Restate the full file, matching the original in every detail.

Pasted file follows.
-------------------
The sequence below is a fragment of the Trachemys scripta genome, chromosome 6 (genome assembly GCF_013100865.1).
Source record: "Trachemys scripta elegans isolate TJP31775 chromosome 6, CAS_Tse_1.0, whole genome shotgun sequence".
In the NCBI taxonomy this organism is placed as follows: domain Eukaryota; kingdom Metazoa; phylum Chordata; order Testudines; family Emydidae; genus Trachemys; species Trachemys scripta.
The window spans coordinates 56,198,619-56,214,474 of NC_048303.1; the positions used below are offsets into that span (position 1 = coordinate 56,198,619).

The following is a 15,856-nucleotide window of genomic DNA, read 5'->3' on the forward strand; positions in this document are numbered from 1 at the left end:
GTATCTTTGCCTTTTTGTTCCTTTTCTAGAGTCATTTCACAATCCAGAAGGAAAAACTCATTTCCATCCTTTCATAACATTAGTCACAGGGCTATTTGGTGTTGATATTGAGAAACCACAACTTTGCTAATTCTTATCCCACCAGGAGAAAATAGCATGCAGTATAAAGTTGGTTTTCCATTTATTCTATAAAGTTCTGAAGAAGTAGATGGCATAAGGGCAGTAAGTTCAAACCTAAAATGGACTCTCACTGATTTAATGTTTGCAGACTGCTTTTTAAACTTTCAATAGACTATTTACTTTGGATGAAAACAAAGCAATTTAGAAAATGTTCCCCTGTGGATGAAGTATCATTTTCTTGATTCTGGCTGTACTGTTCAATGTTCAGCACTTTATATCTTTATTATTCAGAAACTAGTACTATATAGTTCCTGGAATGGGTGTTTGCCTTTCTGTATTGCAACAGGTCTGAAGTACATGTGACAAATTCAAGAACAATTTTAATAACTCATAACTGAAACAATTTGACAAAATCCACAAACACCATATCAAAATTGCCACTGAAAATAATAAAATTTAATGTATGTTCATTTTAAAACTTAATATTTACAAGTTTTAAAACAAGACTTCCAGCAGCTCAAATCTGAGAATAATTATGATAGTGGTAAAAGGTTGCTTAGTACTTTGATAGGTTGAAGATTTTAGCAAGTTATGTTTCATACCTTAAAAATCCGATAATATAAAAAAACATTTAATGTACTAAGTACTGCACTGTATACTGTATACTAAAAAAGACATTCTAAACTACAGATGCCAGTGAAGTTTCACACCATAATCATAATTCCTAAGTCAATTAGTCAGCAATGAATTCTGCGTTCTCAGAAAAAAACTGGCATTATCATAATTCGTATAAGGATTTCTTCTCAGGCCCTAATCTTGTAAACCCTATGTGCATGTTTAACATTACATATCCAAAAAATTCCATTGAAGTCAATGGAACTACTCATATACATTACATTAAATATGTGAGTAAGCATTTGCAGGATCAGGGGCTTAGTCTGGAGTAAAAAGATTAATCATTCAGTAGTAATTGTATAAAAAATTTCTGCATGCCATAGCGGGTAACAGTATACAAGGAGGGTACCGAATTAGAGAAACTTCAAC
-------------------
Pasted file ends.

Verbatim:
The sequence below is a fragment of the Trachemys scripta genome, chromosome 6 (genome assembly GCF_013100865.1).
Source record: "Trachemys scripta elegans isolate TJP31775 chromosome 6, CAS_Tse_1.0, whole genome shotgun sequence".
In the NCBI taxonomy this organism is placed as follows: domain Eukaryota; kingdom Metazoa; phylum Chordata; order Testudines; family Emydidae; genus Trachemys; species Trachemys scripta.
The window spans coordinates 56,198,619-56,214,474 of NC_048303.1; the positions used below are offsets into that span (position 1 = coordinate 56,198,619).

The following is a 15,856-nucleotide window of genomic DNA, read 5'->3' on the forward strand; positions in this document are numbered from 1 at the left end:
GTATCTTTGCCTTTTTGTTCCTTTTCTAGAGTCATTTCACAATCCAGAAGGAAAAACTCATTTCCATCCTTTCATAACATTAGTCACAGGGCTATTTGGTGTTGATATTGAGAAACCACAACTTTGCTAATTCTTATCCCACCAGGAGAAAATAGCATGCAGTATAAAGTTGGTTTTCCATTTATTCTATAAAGTTCTGAAGAAGTAGATGGCATAAGGGCAGTAAGTTCAAACCTAAAATGGACTCTCACTGATTTAATGTTTGCAGACTGCTTTTTAAACTTTCAATAGACTATTTACTTTGGATGAAAACAAAGCAATTTAGAAAATGTTCCCCTGTGGATGAAGTATCATTTTCTTGATTCTGGCTGTACTGTTCAATGTTCAGCACTTTATATCTTTATTATTCAGAAACTAGTACTATATAGTTCCTGGAATGGGTGTTTGCCTTTCTGTATTGCAACAGGTCTGAAGTACATGTGACAAATTCAAGAACAATTTTAATAACTCATAACTGAAACAATTTGACAAAATCCACAAACACCATATCAAAATTGCCACTGAAAATAATAAAATTTAATGTATGTTCATTTTAAAACTTAATATTTACAAGTTTTAAAACAAGACTTCCAGCAGCTCAAATCTGAGAATAATTATGATAGTGGTAAAAGGTTGCTTAGTACTTTGATAGGTTGAAGATTTTAGCAAGTTATGTTTCATACCTTAAAAATCCGATAATATAAAAAAACATTTAATGTACTAAGTACTGCACTGTATACTGTATACTAAAAAAGACATTCTAAACTACAGATGCCAGTGAAGTTTCACACCATAATCATAATTCCTAAGTCAATTAGTCAGCAATGAATTCTGCGTTCTCAGAAAAAAACTGGCATTATCATAATTCGTATAAGGATTTCTTCTCAGGCCCTAATCTTGTAAACCCTATGTGCATGTTTAACATTACATATCCAAAAAATTCCATTGAAGTCAATGGAACTACTCATATACATTACATTAAATATGTGAGTAAGCATTTGCAGGATCAGGGGCTTAGTCTGGAGTAAAAAGATTAATCATTCAGTAGTAATTGTATAAAAAATTTCTGCATGCCATAGCGGGTAACAGTATACAAGGAGGGTACCGAATTAGAGAAACTTCAAC